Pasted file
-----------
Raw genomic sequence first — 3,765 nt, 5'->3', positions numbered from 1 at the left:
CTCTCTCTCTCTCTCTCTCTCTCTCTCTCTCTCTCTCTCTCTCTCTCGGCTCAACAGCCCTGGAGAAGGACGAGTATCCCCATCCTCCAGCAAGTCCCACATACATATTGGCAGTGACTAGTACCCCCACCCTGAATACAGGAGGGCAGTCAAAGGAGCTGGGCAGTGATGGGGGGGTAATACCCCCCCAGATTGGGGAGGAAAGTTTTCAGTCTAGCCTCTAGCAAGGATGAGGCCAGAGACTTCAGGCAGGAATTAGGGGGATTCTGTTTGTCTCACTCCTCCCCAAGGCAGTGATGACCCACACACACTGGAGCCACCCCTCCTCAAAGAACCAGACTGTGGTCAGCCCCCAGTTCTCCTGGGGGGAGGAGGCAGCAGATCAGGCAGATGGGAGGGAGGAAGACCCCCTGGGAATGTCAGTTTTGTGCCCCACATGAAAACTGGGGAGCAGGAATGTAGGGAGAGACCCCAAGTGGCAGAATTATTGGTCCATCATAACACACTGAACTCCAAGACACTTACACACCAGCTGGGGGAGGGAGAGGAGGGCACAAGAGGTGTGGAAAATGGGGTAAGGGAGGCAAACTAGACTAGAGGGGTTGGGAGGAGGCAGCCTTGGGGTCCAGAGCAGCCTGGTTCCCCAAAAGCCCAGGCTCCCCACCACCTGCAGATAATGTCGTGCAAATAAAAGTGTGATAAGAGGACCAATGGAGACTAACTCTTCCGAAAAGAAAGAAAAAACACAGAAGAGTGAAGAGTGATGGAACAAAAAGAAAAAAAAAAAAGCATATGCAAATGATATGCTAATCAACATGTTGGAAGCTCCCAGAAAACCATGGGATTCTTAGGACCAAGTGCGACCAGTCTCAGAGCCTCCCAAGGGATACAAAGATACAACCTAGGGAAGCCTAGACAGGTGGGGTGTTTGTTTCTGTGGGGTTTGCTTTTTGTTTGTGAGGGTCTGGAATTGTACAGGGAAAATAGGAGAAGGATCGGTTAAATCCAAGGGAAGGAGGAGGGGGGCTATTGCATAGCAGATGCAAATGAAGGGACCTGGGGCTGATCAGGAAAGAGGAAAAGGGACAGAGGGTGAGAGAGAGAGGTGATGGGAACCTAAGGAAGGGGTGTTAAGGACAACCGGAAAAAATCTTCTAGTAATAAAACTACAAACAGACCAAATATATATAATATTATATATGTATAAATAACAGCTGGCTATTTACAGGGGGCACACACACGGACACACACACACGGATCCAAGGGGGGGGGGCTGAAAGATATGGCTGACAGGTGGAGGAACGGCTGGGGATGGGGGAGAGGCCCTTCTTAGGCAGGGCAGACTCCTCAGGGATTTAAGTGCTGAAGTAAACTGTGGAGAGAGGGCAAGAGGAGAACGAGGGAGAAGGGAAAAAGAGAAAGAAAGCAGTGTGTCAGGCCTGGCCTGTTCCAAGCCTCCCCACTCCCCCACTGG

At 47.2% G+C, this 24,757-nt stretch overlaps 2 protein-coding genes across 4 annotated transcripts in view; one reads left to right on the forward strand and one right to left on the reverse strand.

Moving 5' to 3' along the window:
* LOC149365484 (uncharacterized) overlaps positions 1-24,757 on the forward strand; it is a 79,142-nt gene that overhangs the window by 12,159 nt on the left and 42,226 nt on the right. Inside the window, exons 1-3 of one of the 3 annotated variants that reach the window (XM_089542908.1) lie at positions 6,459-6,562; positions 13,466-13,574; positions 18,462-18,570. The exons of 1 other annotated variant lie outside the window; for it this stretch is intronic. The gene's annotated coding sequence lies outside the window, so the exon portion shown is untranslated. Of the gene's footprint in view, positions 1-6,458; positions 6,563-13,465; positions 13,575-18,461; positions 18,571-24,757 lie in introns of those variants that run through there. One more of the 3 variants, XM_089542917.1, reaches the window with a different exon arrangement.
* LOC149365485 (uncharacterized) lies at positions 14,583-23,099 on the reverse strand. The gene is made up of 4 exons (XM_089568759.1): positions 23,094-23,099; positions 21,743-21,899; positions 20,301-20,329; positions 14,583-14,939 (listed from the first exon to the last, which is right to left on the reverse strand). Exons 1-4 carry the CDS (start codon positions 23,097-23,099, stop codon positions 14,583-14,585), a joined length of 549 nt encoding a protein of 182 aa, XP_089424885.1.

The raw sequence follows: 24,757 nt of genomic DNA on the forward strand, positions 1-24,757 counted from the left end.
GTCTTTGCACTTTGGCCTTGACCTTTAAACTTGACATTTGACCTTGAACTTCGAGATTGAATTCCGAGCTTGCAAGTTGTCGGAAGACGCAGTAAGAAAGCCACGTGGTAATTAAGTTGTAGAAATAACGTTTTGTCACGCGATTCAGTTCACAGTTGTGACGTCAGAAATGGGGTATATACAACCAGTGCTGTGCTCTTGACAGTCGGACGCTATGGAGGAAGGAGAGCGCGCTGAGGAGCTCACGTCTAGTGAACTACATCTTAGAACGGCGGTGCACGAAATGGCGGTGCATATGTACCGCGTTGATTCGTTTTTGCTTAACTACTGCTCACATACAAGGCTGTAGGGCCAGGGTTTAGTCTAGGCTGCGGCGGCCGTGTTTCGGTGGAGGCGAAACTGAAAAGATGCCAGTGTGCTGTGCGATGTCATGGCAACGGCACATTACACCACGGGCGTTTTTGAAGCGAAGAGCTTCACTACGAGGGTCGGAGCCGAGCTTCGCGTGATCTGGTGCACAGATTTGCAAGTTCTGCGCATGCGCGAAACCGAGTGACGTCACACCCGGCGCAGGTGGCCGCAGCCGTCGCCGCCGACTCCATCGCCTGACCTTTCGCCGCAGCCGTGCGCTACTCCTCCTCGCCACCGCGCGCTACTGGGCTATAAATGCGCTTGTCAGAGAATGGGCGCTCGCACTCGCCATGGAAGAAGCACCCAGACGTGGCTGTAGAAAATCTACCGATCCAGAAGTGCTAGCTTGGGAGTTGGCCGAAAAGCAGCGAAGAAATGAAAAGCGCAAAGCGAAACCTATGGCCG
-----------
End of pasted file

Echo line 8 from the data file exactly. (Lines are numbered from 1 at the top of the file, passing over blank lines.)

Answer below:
GTCTTTGCACTTTGGCCTTGACCTTTAAACTTGACATTTGACCTTGAACTTCGAGATTGAATTCCGAGCTTGCAAGTTGTCGGAAGACGCAGTAAGAAAGCCACGTGGTAATTAAGTTGTAGAAATAACGTTTTGTCACGCGATTCAGTTCACAGTTGTGACGTCAGAAATGGGGTATATACAACCAGTGCTGTGCTCTTGACAGTCGGACGCTATGGAGGAAGGAGAGCGCGCTGAGGAGCTCACGTCTAGTGAACTACATCTTAGAACGGCGGTGCACGAAATGGCGGTGCATATGTACCGCGTTGATTCGTTTTTGCTTAACTACTGCTCACATACAAGGCTGTAGGGCCAGGGTTTAGTCTAGGCTGCGGCGGCCGTGTTTCGGTGGAGGCGAAACTGAAAAGATGCCAGTGTGCTGTGCGATGTCATGGCAACGGCACATTACACCACGGGCGTTTTTGAAGCGAAGAGCTTCACTACGAGGGTCGGAGCCGAGCTTCGCGTGATCTGGTGCACAGATTTGCAAGTTCTGCGCATGCGCGAAACCGAGTGACGTCACACCCGGCGCAGGTGGCCGCAGCCGTCGCCGCCGACTCCATCGCCTGACCTTTCGCCGCAGCCGTGCGCTACTCCTCCTCGCCACCGCGCGCTACTGGGCTATAAATGCGCTTGTCAGAGAATGGGCGCTCGCACTCGCCATGGAAGAAGCACCCAGACGTGGCTGTAGAAAATCTACCGATCCAGAAGTGCTAGCTTGGGAGTTGGCCGAAAAGCAGCGAAGAAATGAAAAGCGCAAAGCGAAACCTATGGCCG